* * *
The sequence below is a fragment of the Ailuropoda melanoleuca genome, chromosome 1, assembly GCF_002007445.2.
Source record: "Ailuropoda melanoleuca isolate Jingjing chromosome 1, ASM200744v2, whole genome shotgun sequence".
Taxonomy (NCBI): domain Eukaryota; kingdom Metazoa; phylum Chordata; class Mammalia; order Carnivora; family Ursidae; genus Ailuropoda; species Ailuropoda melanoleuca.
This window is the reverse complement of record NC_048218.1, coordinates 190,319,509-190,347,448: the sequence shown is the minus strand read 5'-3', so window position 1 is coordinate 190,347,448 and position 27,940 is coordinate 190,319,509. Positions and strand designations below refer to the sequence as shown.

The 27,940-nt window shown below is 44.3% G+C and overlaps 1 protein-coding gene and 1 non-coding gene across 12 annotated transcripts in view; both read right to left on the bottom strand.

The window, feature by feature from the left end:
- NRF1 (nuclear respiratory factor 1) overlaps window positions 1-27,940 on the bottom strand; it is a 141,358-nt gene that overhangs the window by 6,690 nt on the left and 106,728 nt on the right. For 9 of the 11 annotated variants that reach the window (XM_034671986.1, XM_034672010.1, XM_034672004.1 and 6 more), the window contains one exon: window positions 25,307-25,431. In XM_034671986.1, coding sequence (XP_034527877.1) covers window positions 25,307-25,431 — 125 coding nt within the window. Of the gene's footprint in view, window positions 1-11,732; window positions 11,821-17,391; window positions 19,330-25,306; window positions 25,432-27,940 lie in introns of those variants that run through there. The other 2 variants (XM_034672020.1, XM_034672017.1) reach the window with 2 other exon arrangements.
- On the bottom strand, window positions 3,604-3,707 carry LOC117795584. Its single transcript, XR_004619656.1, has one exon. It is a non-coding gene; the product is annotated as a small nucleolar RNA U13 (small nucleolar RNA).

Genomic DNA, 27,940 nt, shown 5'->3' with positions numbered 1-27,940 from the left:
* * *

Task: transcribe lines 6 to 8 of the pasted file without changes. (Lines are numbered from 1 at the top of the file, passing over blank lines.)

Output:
The window, feature by feature from the left end:
- NRF1 (nuclear respiratory factor 1) overlaps window positions 1-27,940 on the bottom strand; it is a 141,358-nt gene that overhangs the window by 6,690 nt on the left and 106,728 nt on the right. For 9 of the 11 annotated variants that reach the window (XM_034671986.1, XM_034672010.1, XM_034672004.1 and 6 more), the window contains one exon: window positions 25,307-25,431. In XM_034671986.1, coding sequence (XP_034527877.1) covers window positions 25,307-25,431 — 125 coding nt within the window. Of the gene's footprint in view, window positions 1-11,732; window positions 11,821-17,391; window positions 19,330-25,306; window positions 25,432-27,940 lie in introns of those variants that run through there. The other 2 variants (XM_034672020.1, XM_034672017.1) reach the window with 2 other exon arrangements.
- On the bottom strand, window positions 3,604-3,707 carry LOC117795584. Its single transcript, XR_004619656.1, has one exon. It is a non-coding gene; the product is annotated as a small nucleolar RNA U13 (small nucleolar RNA).